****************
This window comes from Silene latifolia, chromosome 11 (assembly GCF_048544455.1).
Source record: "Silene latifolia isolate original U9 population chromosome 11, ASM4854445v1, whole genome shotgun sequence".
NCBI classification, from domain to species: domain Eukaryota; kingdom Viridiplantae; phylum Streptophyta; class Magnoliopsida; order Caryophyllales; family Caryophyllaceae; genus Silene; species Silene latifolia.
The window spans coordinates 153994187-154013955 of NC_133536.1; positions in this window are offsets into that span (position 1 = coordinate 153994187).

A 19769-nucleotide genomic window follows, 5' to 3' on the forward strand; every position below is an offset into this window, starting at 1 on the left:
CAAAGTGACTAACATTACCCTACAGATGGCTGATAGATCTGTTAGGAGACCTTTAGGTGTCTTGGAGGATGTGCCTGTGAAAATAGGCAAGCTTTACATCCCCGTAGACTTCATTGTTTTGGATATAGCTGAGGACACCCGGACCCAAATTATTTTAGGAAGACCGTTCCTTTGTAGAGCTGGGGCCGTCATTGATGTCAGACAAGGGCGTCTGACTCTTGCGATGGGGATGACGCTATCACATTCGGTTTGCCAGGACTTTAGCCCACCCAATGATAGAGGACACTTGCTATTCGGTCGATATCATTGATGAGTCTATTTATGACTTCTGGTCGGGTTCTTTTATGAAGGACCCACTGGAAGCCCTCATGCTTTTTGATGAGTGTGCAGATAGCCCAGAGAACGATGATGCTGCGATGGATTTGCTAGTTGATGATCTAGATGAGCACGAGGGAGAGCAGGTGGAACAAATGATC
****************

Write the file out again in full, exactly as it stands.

This window comes from Silene latifolia, chromosome 11 (assembly GCF_048544455.1).
Source record: "Silene latifolia isolate original U9 population chromosome 11, ASM4854445v1, whole genome shotgun sequence".
NCBI classification, from domain to species: domain Eukaryota; kingdom Viridiplantae; phylum Streptophyta; class Magnoliopsida; order Caryophyllales; family Caryophyllaceae; genus Silene; species Silene latifolia.
The window spans coordinates 153994187-154013955 of NC_133536.1; positions in this window are offsets into that span (position 1 = coordinate 153994187).

A 19769-nucleotide genomic window follows, 5' to 3' on the forward strand; every position below is an offset into this window, starting at 1 on the left:
CAAAGTGACTAACATTACCCTACAGATGGCTGATAGATCTGTTAGGAGACCTTTAGGTGTCTTGGAGGATGTGCCTGTGAAAATAGGCAAGCTTTACATCCCCGTAGACTTCATTGTTTTGGATATAGCTGAGGACACCCGGACCCAAATTATTTTAGGAAGACCGTTCCTTTGTAGAGCTGGGGCCGTCATTGATGTCAGACAAGGGCGTCTGACTCTTGCGATGGGGATGACGCTATCACATTCGGTTTGCCAGGACTTTAGCCCACCCAATGATAGAGGACACTTGCTATTCGGTCGATATCATTGATGAGTCTATTTATGACTTCTGGTCGGGTTCTTTTATGAAGGACCCACTGGAAGCCCTCATGCTTTTTGATGAGTGTGCAGATAGCCCAGAGAACGATGATGCTGCGATGGATTTGCTAGTTGATGATCTAGATGAGCACGAGGGAGAGCAGGTGGAACAAATGATC